CHARLESTON, W.Va. -- Amid a push for more transparency in West Virginia's teacher hiring process, state Superintendent of Schools Jim Phares is denying accusations he played a part in his son's recent hiring as a teacher.
Last year, Gov. Earl Ray Tomblin's education reform bill -- which also de-emphasized seniority in the hiring process -- gave teachers the ability to weigh in on hiring decisions at their school alongside principals. But if a school's faculty senate and principal agree on the same candidate, they don't have to provide documentation on the hiring process.
That's the case with Phares' son, Tyler, who recently was hired as a teacher by Randolph County Schools -- where Phares served as superintendent before he took the state position one year ago, according to officials.
"The state's teacher hiring practices legislation should not be about the state superintendent, the governor or any other adult in the system. It needs to be about the students and the best teacher for those students. It is unfortunate that the debate over a powerful piece of legislation, which gives teachers and principals an unprecedented voice in hiring the best person for the job, has evolved into allegations about my family," Phares said in a statement Tuesday evening.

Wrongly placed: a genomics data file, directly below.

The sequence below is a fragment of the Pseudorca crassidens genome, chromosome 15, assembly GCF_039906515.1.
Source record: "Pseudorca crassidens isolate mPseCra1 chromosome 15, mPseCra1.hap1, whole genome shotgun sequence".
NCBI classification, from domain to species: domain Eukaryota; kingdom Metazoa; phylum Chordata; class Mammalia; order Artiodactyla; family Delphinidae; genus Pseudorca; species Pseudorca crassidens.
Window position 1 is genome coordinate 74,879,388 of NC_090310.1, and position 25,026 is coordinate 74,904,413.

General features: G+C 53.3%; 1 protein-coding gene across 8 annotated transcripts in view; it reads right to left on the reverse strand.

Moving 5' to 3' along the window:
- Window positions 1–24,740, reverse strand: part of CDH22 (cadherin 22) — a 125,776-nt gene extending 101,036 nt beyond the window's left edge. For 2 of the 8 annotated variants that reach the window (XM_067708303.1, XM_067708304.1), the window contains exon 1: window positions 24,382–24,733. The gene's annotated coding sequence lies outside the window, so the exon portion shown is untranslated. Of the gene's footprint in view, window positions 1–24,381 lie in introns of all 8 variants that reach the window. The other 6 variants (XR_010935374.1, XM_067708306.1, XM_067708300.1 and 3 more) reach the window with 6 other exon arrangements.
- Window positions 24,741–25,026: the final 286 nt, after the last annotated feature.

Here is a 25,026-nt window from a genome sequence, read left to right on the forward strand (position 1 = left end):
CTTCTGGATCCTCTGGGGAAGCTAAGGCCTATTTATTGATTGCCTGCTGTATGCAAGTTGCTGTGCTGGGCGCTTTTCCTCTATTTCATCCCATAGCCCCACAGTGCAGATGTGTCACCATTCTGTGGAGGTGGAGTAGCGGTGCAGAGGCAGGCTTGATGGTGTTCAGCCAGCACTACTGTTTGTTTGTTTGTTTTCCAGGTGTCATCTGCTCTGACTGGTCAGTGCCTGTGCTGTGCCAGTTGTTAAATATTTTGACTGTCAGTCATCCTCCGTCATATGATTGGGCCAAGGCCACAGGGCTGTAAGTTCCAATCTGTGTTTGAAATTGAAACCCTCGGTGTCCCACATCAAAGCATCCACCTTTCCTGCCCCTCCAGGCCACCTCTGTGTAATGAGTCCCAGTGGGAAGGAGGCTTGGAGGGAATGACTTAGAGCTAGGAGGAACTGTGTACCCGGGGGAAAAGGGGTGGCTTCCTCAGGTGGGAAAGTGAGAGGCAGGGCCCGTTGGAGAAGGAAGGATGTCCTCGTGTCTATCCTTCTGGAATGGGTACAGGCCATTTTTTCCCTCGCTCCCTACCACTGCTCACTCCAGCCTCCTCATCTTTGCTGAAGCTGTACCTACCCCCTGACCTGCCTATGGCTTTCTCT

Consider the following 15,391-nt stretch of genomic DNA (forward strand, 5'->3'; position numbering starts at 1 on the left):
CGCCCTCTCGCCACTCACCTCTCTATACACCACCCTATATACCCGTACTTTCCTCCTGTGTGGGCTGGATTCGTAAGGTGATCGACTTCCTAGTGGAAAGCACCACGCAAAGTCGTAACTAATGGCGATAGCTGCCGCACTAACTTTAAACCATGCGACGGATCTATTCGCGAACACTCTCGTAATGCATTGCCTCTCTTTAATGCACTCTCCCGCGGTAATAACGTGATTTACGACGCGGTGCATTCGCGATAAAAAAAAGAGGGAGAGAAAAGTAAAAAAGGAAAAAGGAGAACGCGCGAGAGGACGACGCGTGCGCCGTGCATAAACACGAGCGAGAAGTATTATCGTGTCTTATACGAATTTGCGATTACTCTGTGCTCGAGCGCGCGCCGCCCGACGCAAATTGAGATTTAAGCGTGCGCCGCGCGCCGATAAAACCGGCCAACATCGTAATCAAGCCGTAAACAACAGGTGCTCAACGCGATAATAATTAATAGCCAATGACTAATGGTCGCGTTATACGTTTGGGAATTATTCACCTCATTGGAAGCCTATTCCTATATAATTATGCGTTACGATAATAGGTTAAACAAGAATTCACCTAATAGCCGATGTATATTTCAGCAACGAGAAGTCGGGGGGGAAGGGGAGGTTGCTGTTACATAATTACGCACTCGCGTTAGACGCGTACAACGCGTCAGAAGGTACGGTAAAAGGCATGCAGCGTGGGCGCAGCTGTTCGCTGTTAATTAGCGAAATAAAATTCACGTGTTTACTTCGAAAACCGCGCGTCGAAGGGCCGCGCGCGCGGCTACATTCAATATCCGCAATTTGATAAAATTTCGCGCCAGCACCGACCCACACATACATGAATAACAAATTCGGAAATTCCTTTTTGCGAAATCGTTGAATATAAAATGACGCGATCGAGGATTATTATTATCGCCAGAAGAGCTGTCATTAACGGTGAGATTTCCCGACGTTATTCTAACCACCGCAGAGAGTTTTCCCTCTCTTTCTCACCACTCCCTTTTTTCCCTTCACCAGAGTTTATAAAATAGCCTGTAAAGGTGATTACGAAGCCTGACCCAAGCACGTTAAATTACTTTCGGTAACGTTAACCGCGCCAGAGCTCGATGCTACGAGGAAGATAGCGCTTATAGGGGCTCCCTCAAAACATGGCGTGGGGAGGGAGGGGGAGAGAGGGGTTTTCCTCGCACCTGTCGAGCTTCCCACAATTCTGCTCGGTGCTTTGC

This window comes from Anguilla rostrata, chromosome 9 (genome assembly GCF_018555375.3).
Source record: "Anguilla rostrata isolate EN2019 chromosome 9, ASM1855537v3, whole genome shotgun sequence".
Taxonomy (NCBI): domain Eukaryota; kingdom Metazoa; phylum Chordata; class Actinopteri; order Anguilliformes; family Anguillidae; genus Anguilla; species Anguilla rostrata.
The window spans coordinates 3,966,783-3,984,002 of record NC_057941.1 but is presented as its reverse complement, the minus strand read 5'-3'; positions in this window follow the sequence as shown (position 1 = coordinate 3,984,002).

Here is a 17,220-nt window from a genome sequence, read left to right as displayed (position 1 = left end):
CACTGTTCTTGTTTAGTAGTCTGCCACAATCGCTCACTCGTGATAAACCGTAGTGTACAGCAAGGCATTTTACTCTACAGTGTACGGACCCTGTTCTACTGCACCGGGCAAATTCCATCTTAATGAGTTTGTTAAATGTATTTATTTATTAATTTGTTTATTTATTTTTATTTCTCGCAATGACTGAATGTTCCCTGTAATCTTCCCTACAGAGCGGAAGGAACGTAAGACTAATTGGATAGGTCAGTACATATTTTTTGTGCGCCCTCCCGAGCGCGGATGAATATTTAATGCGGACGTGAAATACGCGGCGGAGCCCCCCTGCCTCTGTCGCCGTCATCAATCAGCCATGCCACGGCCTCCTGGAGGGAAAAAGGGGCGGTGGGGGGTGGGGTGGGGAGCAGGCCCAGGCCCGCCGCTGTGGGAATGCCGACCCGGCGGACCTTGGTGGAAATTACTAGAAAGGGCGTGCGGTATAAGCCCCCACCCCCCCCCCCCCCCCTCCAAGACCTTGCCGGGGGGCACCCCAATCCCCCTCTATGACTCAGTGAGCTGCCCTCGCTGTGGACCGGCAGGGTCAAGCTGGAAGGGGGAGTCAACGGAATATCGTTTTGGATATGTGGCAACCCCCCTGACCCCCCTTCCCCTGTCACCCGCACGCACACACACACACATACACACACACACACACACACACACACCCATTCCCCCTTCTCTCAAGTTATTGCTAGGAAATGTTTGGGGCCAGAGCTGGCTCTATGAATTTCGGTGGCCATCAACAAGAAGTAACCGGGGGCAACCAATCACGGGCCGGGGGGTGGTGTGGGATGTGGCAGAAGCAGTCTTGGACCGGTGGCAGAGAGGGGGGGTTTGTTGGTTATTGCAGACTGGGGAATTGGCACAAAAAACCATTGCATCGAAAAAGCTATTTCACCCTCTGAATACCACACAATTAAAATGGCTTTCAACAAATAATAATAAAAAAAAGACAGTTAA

"The truth is simple -- I in no way used my influence as state superintendent to get my son a job. He was hired in Randolph County because the faculty senate committee and the principal each independently determined that he was the best candidate for the job."
The House Education Committee passed an amendment to House Bill 4394 Monday evening, which requires school staff involved in the hiring process to more thoroughly document how they reach hiring decisions. That means documentation of the hiring process will be required no matter what -- not just when there's a disagreement over a potential hire.
The state's branch of the American Federation of Teachers has been pushing for the amendment, urging more transparency and looking for documentation to inspect upon complaints from teachers who think they unfairly did not get the job, said AFT-WV President Christine Campbell.
"We're not saying [Tyler] wasn't the most qualified person, but if you didn't give him an interview, then how do we know that?" she said. "We believe that it's all a transparency issue. Why would you not want to have documentation of what you're doing if you're doing it right?"
Campbell said she does not want people to focus too much on the accusation about Phares because she receives similar complaints about unfair hiring practices all over the state.
"I don't even want in that. I want to talk about why this is important, and if this situation encourages people to increase transparency in hiring, then so be it," she said. "The whole point here is transparency and accountability.